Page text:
How does the feed supplement fit into the organization financially?
Mad Ag is non-profit, and I’m launching this in the non-profit, but if we get early traction, we will probably launch a for-profit and raise money around it. I think it’s a massive category that we’re kind of inventing, and I think that we’ll see consumer demand, you know, people in Boulder, small farms and people raising backyard chickens.
And we’re not even caring about labels, you know we’re not going for a regenerative label, we’re not going for an organic label, or non-gmo label, we’re just going to tell the story online for people and they can evaluate what it is. We’re not going to hide anything, we actually have drone coverage for the farm where it's grown. Steve and Rachel Tucker are gonna stand there and say “hey, this is our farm” and you know they use strategic herbicide occasionally, because they don’t want to till their soil. They’re living in that grey space, you know because organic relies on tillage, which is bad for the soil. There’s a whole space out there, that you can just wade into, if you have the courage.
What is on the horizon for Mad Agriculture in terms of innovation?
We have three technical innovations, the pasture supplement is one, the second is heritage perennial grains. We are planting 20 ancient varieties of grains, it’s kind of an experimental phase, that we’re planting at two different farms to see how they do. They’re whole grains with really high nutritional density, for pasta and for baking and pastries and all that stuff, and we’re growing in a regenerative way, so we’re not going to till the ground, we’re going to bring in livestock.
So our grain innovation is really awesome, and then we have this holistic carbon farming planning that we’re doing, it's basically a new model for conservation planning that links farmers and ranchers to existing technical and financial resources that they don’t know how to access. There’s tons of money in the government that’s set aside to help farmers implement healthy soil practices, so what we do is we help develop a conservation resource plan for them, which opens the flood gates of resources to the farmer, allowing them to receive economic and ecological benefits to their farm, and using the resources that are already there through the USDA NRCS [Natural Resource Conservation Service].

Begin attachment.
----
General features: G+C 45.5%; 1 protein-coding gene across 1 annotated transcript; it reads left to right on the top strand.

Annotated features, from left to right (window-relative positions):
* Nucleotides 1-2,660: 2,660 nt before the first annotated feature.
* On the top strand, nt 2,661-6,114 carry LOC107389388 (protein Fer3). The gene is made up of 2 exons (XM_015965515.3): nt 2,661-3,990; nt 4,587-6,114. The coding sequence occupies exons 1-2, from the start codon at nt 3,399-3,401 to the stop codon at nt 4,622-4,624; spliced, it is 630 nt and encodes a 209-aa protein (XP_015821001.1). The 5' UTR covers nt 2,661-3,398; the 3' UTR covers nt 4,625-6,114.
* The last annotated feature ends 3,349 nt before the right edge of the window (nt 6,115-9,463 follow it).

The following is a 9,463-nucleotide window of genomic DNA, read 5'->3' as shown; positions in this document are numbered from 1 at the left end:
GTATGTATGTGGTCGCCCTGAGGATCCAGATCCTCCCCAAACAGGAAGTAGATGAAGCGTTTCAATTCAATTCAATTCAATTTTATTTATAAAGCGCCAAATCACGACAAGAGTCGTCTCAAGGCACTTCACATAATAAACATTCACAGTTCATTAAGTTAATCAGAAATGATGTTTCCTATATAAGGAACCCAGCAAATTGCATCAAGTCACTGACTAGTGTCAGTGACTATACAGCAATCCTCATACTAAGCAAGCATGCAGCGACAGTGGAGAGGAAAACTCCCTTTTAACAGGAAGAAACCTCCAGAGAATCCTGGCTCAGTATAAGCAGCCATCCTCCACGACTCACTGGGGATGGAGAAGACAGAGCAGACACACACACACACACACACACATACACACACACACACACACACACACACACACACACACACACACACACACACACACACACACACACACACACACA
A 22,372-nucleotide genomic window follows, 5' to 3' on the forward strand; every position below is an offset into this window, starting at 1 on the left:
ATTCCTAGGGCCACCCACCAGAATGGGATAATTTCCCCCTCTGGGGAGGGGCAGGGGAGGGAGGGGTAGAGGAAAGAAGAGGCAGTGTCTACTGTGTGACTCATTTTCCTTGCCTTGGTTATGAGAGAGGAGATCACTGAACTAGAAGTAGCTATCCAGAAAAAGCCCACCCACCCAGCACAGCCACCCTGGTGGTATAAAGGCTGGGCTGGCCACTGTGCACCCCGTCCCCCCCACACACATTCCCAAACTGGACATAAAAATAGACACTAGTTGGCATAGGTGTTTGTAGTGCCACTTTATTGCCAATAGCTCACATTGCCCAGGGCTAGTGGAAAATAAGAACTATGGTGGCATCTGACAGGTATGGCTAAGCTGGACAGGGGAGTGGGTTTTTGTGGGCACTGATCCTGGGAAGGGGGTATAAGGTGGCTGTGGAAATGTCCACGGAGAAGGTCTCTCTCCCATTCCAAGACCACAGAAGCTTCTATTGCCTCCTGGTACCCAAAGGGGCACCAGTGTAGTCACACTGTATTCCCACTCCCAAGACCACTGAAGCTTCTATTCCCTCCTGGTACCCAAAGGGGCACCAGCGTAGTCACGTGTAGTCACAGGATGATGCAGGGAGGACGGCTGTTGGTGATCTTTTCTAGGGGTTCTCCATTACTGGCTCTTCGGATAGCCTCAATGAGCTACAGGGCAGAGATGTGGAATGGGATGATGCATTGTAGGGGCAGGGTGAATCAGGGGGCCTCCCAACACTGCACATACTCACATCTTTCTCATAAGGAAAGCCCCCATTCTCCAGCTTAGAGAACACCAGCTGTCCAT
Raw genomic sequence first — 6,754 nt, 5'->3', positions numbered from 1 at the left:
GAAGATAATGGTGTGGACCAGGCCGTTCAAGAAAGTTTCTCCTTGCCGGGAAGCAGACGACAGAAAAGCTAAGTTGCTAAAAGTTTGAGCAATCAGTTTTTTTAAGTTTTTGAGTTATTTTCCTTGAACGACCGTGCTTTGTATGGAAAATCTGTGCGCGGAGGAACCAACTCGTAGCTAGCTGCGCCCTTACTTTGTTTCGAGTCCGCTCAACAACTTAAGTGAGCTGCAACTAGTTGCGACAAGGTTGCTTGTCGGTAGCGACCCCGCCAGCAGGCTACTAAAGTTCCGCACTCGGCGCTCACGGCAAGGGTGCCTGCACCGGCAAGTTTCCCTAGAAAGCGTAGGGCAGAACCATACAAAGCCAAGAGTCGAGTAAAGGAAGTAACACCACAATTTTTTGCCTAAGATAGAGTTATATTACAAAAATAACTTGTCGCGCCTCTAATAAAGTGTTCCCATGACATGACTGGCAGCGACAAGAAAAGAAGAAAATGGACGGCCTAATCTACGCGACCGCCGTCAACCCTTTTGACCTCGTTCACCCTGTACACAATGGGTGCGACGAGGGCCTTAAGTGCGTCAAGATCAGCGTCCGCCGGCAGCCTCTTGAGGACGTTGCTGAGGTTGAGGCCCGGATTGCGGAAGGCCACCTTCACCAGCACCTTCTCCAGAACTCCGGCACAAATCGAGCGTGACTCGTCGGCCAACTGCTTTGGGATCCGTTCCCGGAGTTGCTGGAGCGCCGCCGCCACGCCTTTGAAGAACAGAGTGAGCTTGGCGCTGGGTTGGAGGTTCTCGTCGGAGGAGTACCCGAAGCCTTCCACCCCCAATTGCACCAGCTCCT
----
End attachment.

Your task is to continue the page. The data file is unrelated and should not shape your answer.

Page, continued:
So those are the three [technical] innovations we’re working on, and the other innovation we’re doing which I think is actually far more important, is cultural innovation, building community. Like Farm Forum stuff, and the Mad Farmer Film Series. We actually started that last weekend, 9 vignettes 9 minutes long, of basically Mad Farmers.
So the ancient grains piece is sort of in an R&D phase, the farmer soil building piece more of a traditional non-profit role, and pasture supplement is potentially for-profit. It sounds to me like Mad Ag is a sort of hybrid, organizationally.
Mad ag is a total hybrid, I think the whole division between non-profit for profit is total bullshit, I get it, it protects the public, and it protects private interest, but I think its just totally weird. I mean everything we do should be done for the common good, you know private capitalism, hording money for oneself, is such an egregious idea, and our entire economy is based on accumulating wealth, ie dollars, paper dollars, but that is completely the wrong orientation of what it means to live well. To live well in the world is to be a good steward, to love you neighbor as yourself, to have compassion, these are what make the human economy tick, the financial economy doesn’t tick on those, and that’s what’s so messed up, and so Mad Ag is spanning the whole thing, and resisting categories. Because once you fall into a category, you’re sucking up to an ideology that you haven’t inspected, and I just can’t stand that.